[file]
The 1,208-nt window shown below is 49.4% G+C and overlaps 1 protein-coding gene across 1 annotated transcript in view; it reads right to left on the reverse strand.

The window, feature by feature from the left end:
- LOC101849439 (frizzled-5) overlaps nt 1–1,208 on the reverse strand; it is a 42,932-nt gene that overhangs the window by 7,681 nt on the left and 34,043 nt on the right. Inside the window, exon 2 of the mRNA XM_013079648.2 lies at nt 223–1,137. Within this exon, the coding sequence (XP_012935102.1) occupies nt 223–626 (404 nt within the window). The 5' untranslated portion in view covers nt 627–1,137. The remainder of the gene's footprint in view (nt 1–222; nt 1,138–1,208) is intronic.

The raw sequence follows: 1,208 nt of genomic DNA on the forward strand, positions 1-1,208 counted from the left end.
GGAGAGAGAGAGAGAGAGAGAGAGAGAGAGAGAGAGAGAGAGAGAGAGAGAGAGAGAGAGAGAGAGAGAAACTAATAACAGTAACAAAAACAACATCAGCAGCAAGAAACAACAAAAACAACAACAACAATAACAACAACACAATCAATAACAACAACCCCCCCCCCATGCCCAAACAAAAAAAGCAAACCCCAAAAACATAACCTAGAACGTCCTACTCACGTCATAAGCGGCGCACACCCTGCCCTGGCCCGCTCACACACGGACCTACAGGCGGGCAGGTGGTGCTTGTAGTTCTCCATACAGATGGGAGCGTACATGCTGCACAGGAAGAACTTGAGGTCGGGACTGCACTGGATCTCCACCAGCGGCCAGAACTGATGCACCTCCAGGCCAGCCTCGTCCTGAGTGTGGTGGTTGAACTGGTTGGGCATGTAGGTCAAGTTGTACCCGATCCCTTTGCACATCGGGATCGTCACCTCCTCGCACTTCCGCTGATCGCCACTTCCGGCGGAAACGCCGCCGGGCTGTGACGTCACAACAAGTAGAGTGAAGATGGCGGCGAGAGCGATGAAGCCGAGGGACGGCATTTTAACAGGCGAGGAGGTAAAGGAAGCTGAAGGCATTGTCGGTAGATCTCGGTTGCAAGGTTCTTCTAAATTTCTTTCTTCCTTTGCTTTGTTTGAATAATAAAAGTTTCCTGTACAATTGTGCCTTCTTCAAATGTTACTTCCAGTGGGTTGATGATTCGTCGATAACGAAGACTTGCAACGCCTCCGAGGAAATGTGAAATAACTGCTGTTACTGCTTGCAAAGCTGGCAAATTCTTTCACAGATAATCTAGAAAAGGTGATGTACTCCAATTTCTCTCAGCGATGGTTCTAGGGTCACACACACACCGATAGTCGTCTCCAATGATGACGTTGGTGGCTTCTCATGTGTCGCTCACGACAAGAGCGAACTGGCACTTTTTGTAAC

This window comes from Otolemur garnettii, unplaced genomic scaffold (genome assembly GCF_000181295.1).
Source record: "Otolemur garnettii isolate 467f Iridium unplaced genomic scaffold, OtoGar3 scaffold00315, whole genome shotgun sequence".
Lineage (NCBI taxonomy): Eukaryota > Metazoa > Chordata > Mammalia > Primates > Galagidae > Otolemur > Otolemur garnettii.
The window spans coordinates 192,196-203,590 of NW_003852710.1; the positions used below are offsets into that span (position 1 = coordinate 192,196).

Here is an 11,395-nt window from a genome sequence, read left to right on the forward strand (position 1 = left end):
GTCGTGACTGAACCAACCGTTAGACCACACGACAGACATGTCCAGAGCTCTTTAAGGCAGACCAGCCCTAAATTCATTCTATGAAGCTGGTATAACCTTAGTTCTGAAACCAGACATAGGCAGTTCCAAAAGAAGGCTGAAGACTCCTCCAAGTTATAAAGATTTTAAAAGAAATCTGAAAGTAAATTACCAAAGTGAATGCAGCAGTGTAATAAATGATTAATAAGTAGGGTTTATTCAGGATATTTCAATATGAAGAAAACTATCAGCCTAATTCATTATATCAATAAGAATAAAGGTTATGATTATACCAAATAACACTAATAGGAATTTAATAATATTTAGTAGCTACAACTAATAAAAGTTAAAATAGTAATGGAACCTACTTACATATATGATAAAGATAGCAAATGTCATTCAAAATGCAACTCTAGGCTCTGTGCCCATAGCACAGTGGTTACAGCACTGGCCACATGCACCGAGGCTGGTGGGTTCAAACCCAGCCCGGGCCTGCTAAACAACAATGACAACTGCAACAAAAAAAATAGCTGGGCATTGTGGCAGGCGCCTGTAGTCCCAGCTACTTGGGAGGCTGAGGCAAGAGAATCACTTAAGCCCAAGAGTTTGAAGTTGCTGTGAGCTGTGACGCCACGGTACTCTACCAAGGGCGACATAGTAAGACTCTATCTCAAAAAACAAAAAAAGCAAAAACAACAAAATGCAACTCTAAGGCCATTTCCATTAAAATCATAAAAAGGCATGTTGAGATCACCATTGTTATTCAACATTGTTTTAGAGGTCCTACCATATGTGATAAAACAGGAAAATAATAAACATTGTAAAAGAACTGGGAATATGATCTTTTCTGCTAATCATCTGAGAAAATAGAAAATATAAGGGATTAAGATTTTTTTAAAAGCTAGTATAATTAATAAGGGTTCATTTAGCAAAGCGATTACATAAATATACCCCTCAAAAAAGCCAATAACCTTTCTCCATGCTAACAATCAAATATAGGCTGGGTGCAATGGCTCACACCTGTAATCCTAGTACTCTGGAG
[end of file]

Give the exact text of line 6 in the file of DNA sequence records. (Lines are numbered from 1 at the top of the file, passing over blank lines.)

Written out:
This window comes from Otolemur garnettii, unplaced genomic scaffold (genome assembly GCF_000181295.1).